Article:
Directed by Bryan Gunnar Cole (R)
Three high school friends face war together when the government re-establishes the draft.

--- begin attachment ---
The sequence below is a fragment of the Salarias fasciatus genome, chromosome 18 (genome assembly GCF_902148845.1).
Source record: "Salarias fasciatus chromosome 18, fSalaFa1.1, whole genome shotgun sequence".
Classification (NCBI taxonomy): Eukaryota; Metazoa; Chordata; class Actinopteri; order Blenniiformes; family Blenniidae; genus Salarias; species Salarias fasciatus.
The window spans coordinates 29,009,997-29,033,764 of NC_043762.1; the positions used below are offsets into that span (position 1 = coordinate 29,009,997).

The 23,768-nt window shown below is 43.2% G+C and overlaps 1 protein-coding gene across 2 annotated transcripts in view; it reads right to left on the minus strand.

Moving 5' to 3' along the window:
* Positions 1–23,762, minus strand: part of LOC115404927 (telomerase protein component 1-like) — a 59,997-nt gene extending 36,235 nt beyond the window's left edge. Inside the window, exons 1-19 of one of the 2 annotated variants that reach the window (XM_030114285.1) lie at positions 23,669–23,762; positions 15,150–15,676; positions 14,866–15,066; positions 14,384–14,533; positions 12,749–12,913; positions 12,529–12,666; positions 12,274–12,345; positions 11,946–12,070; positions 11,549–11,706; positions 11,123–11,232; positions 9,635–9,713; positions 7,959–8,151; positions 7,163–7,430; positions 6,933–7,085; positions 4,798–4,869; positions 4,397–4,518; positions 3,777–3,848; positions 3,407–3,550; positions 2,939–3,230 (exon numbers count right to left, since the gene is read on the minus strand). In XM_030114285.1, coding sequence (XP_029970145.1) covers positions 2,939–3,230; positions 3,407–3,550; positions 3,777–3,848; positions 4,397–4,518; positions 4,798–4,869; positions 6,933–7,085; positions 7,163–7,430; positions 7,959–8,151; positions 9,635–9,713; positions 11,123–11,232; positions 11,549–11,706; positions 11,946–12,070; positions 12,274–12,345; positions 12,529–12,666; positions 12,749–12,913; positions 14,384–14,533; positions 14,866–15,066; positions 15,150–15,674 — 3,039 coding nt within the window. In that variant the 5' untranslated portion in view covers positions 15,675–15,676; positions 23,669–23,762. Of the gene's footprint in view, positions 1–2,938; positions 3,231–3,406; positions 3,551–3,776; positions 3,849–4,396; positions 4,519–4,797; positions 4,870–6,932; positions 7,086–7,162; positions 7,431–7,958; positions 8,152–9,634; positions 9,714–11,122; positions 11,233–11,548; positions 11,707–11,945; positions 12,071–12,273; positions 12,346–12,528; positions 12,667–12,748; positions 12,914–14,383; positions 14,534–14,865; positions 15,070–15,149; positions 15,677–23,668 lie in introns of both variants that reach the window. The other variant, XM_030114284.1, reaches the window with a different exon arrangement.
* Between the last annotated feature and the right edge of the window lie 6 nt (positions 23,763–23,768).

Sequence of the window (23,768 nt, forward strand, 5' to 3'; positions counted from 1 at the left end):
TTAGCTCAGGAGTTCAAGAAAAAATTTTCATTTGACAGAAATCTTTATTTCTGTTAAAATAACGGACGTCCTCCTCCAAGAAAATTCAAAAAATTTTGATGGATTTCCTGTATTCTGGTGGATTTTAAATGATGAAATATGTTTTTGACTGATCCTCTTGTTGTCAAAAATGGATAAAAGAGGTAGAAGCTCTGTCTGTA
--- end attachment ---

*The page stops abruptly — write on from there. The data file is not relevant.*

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Day Zero has a great premise, but doesn’t go anywhere with it, said John Anderson in Newsday. The story concerns the daunting prospect of a new national draft, and follows three high school friends, played by Chris Klein, Elijah Wood, and Jon Bernthal, who are called to duty after Los Angeles experiences a terrorist attack. The buddies all come from different backgrounds, and the film means to explore how each social class copes with its obligation to the country. Neophyte director Bryan Gunnar Cole tackles an intriguing and ambitious subject, but never looks beyond the “usual knucklehead equation, in which boys become men, their women look on patiently, and people do (or do not do) the right thing.” The guys talk about everything—sex, homophobia, Wall Street, alcoholism, self-mutilation—except the war, said Joshua Rothkopf in Time Out New York. The consequences of a reinstated draft and the sacrifices that come with it are “barely acknowledged.” Day Zero manages to seem “at once trivial, naïve, and absurd,” said Meghan Keane in The New York Sun. Cole doesn’t shed any light on war, the draft, or the youth of today. All he does is “make a strong case for why the label ‘The Greatest Generation’ for World War II veterans has remained unchallenged.”
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